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Sample Selectivity and the Validity of International Student Achievement Tests in Economic Research

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  • Eric A. Hanushek
  • Ludger Woessmann

Abstract

Critics of international student comparisons argue that results may be influenced by differences in the extent to which countries adequately sample their entire student populations. In this research note, we show that larger exclusion and non-response rates are related to better country average scores on international tests, as are larger enrollment rates for the relevant age group. However, accounting for sample selectivity does not alter existing research findings that tested academic achievement can account for a majority of international differences in economic growth and that institutional features of school systems have important effects on international differences in student achievement.

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File URL: http://www.cesifo-group.de/portal/page/portal/DocBase_Content/WP/WP-CESifo_Working_Papers/wp-cesifo-2010/wp-cesifo-2010-03/cesifo1_wp3007.pdf
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Bibliographic Info

Paper provided by CESifo Group Munich in its series CESifo Working Paper Series with number 3007.

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Date of creation: 2010
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Handle: RePEc:ces:ceswps:_3007

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Keywords: sample selection; international student achievement tests; economic growth; educational production;

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References

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  1. Antonio Ciccone & Elias Papaioannou, 2009. "Human Capital, the Structure of Production, and Growth," The Review of Economics and Statistics, MIT Press, vol. 91(1), pages 66-82, February.
  2. Dennis D. Kimko & Eric A. Hanushek, 2000. "Schooling, Labor-Force Quality, and the Growth of Nations," American Economic Review, American Economic Association, vol. 90(5), pages 1184-1208, December.
  3. Brunello, Giorgio & Checchi, Daniele, 2006. "Does School Tracking Affect Equality of Opportunity? New International Evidence," IZA Discussion Papers 2348, Institute for the Study of Labor (IZA).
  4. Eric A. Hanushek & Ludger Woessmann, 2009. "Do Better Schools Lead to More Growth? Cognitive Skills, Economic Outcomes, and Causation," NBER Working Papers 14633, National Bureau of Economic Research, Inc.
  5. Ray Adams & Alla Berezner & Maciej Jakubowski, 2010. "Analysis of PISA 2006 Preferred Items Ranking Using the Percent-Correct Method," OECD Education Working Papers 46, OECD Publishing.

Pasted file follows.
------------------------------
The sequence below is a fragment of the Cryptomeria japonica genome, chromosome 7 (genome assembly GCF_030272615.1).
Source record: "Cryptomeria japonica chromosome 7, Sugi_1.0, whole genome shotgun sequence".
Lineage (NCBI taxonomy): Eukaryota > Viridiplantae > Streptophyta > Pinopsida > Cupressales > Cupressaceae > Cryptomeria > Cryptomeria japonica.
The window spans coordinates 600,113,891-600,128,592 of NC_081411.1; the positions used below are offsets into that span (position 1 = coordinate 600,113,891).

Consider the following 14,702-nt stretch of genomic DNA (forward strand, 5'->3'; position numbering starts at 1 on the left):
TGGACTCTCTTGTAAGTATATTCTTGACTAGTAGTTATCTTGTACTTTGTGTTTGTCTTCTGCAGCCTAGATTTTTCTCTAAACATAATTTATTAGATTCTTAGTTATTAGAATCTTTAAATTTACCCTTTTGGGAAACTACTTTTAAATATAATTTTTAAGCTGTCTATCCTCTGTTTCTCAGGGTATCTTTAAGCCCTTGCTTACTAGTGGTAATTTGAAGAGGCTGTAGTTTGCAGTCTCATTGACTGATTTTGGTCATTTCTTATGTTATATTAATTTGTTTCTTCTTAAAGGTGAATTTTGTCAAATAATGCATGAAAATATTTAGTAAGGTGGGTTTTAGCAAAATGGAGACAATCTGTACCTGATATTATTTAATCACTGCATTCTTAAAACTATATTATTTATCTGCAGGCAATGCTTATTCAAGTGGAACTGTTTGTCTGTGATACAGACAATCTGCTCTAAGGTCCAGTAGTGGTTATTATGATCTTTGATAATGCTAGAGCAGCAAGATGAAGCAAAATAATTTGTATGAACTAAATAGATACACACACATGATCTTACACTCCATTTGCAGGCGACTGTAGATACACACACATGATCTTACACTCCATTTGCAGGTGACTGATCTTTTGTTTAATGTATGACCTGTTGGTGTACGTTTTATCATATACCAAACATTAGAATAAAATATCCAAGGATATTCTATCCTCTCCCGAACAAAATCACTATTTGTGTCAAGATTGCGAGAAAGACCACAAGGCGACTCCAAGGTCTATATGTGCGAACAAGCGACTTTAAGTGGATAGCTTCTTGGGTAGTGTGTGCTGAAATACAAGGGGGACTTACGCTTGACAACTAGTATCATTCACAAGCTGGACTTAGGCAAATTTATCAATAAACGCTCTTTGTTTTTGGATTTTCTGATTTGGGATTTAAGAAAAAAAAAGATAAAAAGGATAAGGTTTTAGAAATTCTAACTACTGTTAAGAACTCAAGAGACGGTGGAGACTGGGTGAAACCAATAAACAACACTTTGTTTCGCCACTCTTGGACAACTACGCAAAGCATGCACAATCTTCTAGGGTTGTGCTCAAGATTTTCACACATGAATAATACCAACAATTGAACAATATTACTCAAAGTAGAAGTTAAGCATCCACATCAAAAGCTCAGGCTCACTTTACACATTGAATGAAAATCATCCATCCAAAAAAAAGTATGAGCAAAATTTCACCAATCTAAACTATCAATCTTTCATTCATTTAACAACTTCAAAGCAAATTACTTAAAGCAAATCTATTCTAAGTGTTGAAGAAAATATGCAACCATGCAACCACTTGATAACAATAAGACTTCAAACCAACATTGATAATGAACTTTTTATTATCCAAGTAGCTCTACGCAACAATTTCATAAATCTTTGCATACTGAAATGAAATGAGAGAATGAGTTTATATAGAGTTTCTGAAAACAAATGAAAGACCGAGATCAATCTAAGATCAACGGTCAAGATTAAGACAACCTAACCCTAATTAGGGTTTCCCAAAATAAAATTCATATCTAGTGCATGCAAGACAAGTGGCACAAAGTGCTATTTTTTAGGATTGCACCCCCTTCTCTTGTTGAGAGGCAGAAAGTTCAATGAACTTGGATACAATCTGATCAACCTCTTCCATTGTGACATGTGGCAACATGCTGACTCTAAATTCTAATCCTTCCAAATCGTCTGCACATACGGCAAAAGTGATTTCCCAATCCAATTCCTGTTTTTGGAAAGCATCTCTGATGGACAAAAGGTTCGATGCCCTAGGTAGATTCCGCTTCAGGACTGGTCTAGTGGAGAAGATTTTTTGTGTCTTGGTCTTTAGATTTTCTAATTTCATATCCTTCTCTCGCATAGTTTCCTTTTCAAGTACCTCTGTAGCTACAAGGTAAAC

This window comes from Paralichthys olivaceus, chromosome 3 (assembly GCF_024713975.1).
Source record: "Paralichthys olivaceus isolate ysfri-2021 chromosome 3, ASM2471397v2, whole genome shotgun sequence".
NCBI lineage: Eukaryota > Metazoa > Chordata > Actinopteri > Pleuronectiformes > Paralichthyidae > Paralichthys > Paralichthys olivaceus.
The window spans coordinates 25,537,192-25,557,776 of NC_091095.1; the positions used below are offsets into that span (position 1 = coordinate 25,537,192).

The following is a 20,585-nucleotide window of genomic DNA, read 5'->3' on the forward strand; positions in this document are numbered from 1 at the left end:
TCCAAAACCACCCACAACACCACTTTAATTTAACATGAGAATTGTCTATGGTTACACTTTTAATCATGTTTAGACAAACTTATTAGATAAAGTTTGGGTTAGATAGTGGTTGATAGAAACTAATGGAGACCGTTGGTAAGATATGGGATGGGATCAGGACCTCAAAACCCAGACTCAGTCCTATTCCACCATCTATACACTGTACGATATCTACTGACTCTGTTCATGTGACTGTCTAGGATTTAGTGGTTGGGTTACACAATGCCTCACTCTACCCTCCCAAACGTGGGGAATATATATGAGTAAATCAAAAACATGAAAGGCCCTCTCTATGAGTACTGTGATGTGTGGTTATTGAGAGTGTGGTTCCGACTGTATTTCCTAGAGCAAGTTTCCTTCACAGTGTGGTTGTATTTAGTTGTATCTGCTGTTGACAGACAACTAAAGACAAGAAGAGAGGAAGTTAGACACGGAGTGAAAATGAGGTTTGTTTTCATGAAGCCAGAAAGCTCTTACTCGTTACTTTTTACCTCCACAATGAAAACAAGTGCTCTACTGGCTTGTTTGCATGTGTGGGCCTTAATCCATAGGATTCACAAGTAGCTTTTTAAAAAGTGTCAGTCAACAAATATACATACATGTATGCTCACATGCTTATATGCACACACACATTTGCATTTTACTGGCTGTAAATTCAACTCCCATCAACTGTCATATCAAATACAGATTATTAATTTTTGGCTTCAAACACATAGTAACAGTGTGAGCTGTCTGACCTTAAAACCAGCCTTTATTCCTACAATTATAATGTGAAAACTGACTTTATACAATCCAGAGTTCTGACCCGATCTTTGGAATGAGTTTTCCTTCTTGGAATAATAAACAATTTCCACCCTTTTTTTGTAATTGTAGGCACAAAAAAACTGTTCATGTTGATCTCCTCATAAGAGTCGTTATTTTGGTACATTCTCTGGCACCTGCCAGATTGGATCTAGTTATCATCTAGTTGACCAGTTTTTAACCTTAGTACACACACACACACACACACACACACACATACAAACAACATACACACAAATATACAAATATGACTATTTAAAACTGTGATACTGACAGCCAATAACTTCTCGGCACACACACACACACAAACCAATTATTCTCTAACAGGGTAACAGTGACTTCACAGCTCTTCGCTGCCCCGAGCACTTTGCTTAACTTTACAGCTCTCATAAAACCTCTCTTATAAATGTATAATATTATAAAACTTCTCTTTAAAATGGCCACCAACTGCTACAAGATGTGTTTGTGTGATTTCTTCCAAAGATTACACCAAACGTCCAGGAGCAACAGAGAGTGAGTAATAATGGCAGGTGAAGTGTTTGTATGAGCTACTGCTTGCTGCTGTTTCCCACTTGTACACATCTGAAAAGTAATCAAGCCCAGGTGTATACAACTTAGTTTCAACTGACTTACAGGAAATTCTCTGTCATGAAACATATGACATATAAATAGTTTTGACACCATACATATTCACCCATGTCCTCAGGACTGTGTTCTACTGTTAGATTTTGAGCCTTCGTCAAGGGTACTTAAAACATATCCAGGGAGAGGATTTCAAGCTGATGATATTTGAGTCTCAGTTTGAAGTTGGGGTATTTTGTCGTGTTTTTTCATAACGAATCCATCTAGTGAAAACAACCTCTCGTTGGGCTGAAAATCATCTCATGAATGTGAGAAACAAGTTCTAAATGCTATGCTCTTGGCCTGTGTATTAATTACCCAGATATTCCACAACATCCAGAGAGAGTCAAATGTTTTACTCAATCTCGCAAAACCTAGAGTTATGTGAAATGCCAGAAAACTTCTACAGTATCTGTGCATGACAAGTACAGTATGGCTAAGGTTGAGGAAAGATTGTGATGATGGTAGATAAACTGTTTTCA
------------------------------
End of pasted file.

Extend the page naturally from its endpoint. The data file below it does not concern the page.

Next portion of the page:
6. Eric Hanushek & Ludger Woessmann, 2008. "The Role of Cognitive Skills in Economic Development," Discussion Papers 07-034, Stanford Institute for Economic Policy Research.
  7. Barry P. Bosworth & Susan M. Collins, 2003. "The Empirics of Growth: An Update," Brookings Papers on Economic Activity, Economic Studies Program, The Brookings Institution, vol. 34(2), pages 113-206.
  8. Robert J. Barro, 2001. "Human Capital and Growth," American Economic Review, American Economic Association, vol. 91(2), pages 12-17, May.
  9. Andreas Ammermueller & Jörn-Steffen Pischke, 2009. "Peer Effects in European Primary Schools: Evidence from the Progress in International Reading Literacy Study," Journal of Labor Economics, University of Chicago Press, vol. 27(3), pages 315-348, 07.
  10. Kelly Bedard & Elizabeth Dhuey, 2006. "The Persistence of Early Childhood Maturity: International Evidence of Long-Run Age Effects," The Quarterly Journal of Economics, MIT Press, vol. 121(4), pages 1437-1472, November.
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Cited by:
  1. Eric A. Hanushek & Ludger Woessmann, 2009. "Do Better Schools Lead to More Growth? Cognitive Skills, Economic Outcomes, and Causation," NBER Working Papers 14633, National Bureau of Economic Research, Inc.
  2. Kaarsen, Nicolai, 2014. "Cross-country differences in the quality of schooling," Journal of Development Economics, Elsevier, vol. 107(C), pages 215-224.
  3. Hanushek, Eric A. & Woessmann, Ludger, 2012. "Schooling, educational achievement, and the Latin American growth puzzle," Journal of Development Economics, Elsevier, vol. 99(2), pages 497-512.
  4. Hendrik van Broekhuizen & Dieter von Fintel, 2010. "Who Responds to Voluntary Cognitive Tests in Household Surveys? The Role of Labour Market Status, Respondent Confidence, Motivation and a Culture of Learning in South Africa," Working Papers 27/2010, Stellenbosch University, Department of Economics.

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